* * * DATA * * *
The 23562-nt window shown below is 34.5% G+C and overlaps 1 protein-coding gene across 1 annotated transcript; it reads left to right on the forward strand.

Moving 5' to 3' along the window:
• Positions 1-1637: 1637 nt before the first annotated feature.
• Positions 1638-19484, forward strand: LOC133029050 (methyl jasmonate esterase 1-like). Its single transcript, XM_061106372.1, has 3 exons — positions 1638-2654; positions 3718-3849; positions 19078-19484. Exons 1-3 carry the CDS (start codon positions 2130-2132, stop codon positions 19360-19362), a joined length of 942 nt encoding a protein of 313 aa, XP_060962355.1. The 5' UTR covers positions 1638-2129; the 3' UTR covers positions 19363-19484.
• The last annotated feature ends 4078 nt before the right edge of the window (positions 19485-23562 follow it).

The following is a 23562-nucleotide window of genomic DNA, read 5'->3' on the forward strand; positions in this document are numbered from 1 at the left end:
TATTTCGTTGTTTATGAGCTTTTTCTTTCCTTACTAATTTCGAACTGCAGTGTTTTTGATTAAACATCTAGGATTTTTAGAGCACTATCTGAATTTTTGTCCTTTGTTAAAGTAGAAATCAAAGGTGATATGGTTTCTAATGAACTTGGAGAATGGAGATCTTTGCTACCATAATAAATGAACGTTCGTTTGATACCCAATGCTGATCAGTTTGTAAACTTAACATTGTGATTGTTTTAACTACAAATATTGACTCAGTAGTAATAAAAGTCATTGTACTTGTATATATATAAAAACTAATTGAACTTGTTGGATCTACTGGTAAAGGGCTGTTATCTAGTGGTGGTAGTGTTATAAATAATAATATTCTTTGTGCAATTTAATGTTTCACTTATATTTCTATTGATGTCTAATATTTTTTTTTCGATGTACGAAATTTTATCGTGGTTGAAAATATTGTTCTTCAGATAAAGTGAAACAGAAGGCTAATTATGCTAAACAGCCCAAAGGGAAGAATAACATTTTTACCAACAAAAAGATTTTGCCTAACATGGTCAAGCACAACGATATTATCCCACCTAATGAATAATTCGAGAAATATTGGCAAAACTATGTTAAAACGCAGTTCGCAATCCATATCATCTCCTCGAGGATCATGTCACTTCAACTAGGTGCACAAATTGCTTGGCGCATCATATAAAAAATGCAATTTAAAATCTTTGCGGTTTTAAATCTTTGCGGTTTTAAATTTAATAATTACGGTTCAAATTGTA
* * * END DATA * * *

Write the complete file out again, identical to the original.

The 23562-nt window shown below is 34.5% G+C and overlaps 1 protein-coding gene across 1 annotated transcript; it reads left to right on the forward strand.

Moving 5' to 3' along the window:
• Positions 1-1637: 1637 nt before the first annotated feature.
• Positions 1638-19484, forward strand: LOC133029050 (methyl jasmonate esterase 1-like). Its single transcript, XM_061106372.1, has 3 exons — positions 1638-2654; positions 3718-3849; positions 19078-19484. Exons 1-3 carry the CDS (start codon positions 2130-2132, stop codon positions 19360-19362), a joined length of 942 nt encoding a protein of 313 aa, XP_060962355.1. The 5' UTR covers positions 1638-2129; the 3' UTR covers positions 19363-19484.
• The last annotated feature ends 4078 nt before the right edge of the window (positions 19485-23562 follow it).

The following is a 23562-nucleotide window of genomic DNA, read 5'->3' on the forward strand; positions in this document are numbered from 1 at the left end:
TATTTCGTTGTTTATGAGCTTTTTCTTTCCTTACTAATTTCGAACTGCAGTGTTTTTGATTAAACATCTAGGATTTTTAGAGCACTATCTGAATTTTTGTCCTTTGTTAAAGTAGAAATCAAAGGTGATATGGTTTCTAATGAACTTGGAGAATGGAGATCTTTGCTACCATAATAAATGAACGTTCGTTTGATACCCAATGCTGATCAGTTTGTAAACTTAACATTGTGATTGTTTTAACTACAAATATTGACTCAGTAGTAATAAAAGTCATTGTACTTGTATATATATAAAAACTAATTGAACTTGTTGGATCTACTGGTAAAGGGCTGTTATCTAGTGGTGGTAGTGTTATAAATAATAATATTCTTTGTGCAATTTAATGTTTCACTTATATTTCTATTGATGTCTAATATTTTTTTTTCGATGTACGAAATTTTATCGTGGTTGAAAATATTGTTCTTCAGATAAAGTGAAACAGAAGGCTAATTATGCTAAACAGCCCAAAGGGAAGAATAACATTTTTACCAACAAAAAGATTTTGCCTAACATGGTCAAGCACAACGATATTATCCCACCTAATGAATAATTCGAGAAATATTGGCAAAACTATGTTAAAACGCAGTTCGCAATCCATATCATCTCCTCGAGGATCATGTCACTTCAACTAGGTGCACAAATTGCTTGGCGCATCATATAAAAAATGCAATTTAAAATCTTTGCGGTTTTAAATCTTTGCGGTTTTAAATTTAATAATTACGGTTCAAATTGTA